An American Marriage by Tayari Jones (4.5 stars) – I’m not going to lie, I don’t typically gravitate towards a book when I hear it described as literary fiction focused on a marriage. (That’s why I still haven’t picked up Lauren Groff’s Fates and Furies despite the plethora of excellent reviews.) But! An American Marriage by Tayari Jones has completely changed my mind about judging books with this premise, because it was fantastic. Celestial and Roy have been married for a little more than a year when Roy is sentenced to 12 years in prison for a crime he didn’t commit, and their fledgling marriage, already flawed, is further tested as they try to figure out how to stay connected rather than become further divided during his incarceration. Jones’s prose is continually engaging, and the dialogue and issues Celestial and Roy face feel completely authentic throughout. She also explores different themes of racism, gender roles, and the concept of marriage in really interesting ways. Because we hear from both Celestial and Roy in alternating perspectives, and also through their letters to each other, we’re able to see how they present themselves to one another as well as what they’re feeling internally, giving us a deeper understanding of them as characters. I’d highly recommend picking this one up if you haven’t already.

Born a Crime by Trevor Noah (4 stars) – I haven’t watched the Daily Show with Trevor Noah, so it took me quite awhile to actually pick this one up (I don’t know why I was under the impression that you’d have to be a fan of Noah’s show to be able to enjoy it, but that’s definitely not true). It was my brother who highly recommended it to me and who finally got me to pick it up, and I have to give him a lot of credit, because this book is fantastic. It’s about Trevor Noah’s childhood in South Africa as the son of a Black woman and a white man, which was illegal at the time of his birth, and chronicles growing up under apartheid with his strong, determined mother. Noah’s writing is extremely compelling, and he’ll have you both laughing and crying during this one, along with educating you about the reality of living in South Africa. I listened to the audiobook, and Noah tells his story so well; I honestly really hope that he writes more in the future, because he’s very talented and I’d probably pick up anything he writes. Now I guess I’ll have to start watching his show, too!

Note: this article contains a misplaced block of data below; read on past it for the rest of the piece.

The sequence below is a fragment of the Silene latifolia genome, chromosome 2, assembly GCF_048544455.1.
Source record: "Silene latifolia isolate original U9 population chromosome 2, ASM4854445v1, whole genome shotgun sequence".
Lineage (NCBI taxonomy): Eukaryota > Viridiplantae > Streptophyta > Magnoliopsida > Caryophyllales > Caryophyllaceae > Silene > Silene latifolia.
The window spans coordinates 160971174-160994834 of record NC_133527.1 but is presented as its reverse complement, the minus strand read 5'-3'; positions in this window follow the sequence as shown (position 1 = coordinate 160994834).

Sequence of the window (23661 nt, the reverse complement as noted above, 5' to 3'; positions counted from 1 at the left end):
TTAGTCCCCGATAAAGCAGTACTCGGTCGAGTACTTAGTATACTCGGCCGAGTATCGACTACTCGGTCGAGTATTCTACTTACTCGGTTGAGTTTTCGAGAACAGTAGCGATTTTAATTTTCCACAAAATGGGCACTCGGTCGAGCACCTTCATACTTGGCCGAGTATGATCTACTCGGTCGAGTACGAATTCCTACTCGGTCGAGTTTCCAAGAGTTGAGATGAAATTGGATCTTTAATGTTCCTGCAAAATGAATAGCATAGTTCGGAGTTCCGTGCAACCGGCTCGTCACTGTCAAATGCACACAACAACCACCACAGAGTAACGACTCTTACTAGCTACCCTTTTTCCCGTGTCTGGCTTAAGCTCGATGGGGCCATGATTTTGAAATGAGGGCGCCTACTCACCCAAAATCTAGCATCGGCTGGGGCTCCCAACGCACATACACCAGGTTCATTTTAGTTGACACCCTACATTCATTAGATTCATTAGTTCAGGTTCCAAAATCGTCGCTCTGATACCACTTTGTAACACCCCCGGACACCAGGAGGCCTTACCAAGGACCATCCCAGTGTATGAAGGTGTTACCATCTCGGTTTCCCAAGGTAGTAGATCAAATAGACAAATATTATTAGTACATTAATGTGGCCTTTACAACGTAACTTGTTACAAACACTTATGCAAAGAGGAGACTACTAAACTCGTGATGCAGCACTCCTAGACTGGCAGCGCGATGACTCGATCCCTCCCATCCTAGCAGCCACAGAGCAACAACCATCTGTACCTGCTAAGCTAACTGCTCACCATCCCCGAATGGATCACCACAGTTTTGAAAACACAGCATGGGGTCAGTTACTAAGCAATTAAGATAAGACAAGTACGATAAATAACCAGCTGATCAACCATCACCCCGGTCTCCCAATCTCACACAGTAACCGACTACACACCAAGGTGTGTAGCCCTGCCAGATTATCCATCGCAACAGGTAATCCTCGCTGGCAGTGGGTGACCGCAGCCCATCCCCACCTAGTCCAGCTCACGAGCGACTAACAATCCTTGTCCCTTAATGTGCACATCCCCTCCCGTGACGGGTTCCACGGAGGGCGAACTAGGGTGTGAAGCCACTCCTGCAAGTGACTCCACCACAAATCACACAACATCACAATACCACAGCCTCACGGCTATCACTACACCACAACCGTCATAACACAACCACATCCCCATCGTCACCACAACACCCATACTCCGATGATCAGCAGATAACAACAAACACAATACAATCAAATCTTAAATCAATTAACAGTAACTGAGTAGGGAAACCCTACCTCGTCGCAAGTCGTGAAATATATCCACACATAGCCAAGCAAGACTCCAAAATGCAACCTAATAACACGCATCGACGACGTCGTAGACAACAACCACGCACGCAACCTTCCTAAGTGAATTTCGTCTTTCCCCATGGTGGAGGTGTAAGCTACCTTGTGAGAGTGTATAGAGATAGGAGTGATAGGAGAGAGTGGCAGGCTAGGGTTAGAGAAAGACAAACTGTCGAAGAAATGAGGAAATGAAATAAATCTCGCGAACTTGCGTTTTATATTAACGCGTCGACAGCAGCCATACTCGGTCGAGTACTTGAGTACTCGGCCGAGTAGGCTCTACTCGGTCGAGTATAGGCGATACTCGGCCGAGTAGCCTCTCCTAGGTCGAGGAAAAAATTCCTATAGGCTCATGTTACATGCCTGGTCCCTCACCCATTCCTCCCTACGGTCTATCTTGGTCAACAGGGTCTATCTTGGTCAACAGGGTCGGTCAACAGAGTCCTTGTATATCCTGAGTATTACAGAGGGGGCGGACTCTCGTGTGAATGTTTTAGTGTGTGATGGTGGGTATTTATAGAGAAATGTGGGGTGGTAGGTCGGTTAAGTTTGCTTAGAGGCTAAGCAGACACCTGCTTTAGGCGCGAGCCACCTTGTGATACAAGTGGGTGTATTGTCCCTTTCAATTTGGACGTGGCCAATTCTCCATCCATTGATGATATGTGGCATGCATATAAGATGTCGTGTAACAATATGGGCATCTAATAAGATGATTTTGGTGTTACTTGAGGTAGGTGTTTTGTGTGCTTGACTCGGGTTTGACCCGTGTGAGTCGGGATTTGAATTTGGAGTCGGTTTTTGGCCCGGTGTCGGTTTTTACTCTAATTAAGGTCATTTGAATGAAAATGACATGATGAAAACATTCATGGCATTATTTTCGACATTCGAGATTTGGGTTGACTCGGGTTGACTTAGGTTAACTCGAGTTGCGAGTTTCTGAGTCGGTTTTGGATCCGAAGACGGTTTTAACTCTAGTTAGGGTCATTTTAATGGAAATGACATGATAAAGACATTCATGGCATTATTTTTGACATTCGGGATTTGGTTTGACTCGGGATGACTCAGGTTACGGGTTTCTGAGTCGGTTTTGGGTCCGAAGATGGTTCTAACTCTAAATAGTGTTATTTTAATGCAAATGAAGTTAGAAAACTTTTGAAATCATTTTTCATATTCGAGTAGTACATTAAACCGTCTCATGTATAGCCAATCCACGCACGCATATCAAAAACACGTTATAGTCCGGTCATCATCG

Stamped by Jason Reynolds and Ibram X. Kendi (4 stars) – An essential book for teens through adults that provides a succinct, accessible look at the history of racism and antiracism. The audiobook, narrated by Jason Reynolds, is excellent. Definitely recommend for anyone looking for an introduction to and context for racism in the U.S., as well as an examination of antiracist leaders and thinkers.

Take a Hint, Dani Brown by Talia Hibbert (4 stars) – I loved this contemporary romance that featured fake dating, a social media-crafted relationship, a driven, career-focused heroine, and great mental health and work/life balance discussion. Check out my full review here; I received an eARC from the publisher courtesy of NetGalley.

Let It Shine by Alyssa Cole (4 stars) – My first foray into Alyssa Cole’s historical romances; I’ve read 5 of her contemporaries so far. Set during the Civil Rights era, we’re following a Black college student inspired to make a difference and join the movement and the childhood best friend who resurfaces in her life, a Jewish boxer. As a Jewish chick myself, I really loved seeing a Jewish main character in a historical that isn’t set during World War II, and I thought that the discussions about racism and anti-Semitism were really interesting and well-done. This book also had a really good mix of romance and history, with one never detracting from the other, and a lot of fascinating information about the Civil Rights movement.

When a Scot Ties the Knot by Tessa Dare (4 stars) – I’m a sucker for a book with a great premise, and I’ve rapidly become a huge Tessa Dare fan over the past few months, so this was such a fun read for me. A young noblewoman with social anxiety invents a fake Scottish fiance and proceeds to write him letters for years on end, until she eventually kills him off in order to live out her life with the freedom to pursue the scientific illustrations that are her passion. Except that the fake fiance she was writing to turns out to be a real person, in need of a castle to house himself and his displaced army friends, who shows up asking for the marriage she invented. One of my favorite Tessa Dare books so far (although I’m just not into the Scotland thing–I understand it’s very big in historical romance, but I’m just not about it) and I’d recommend if you’re looking for an escapist read with plenty of humor amidst the romance.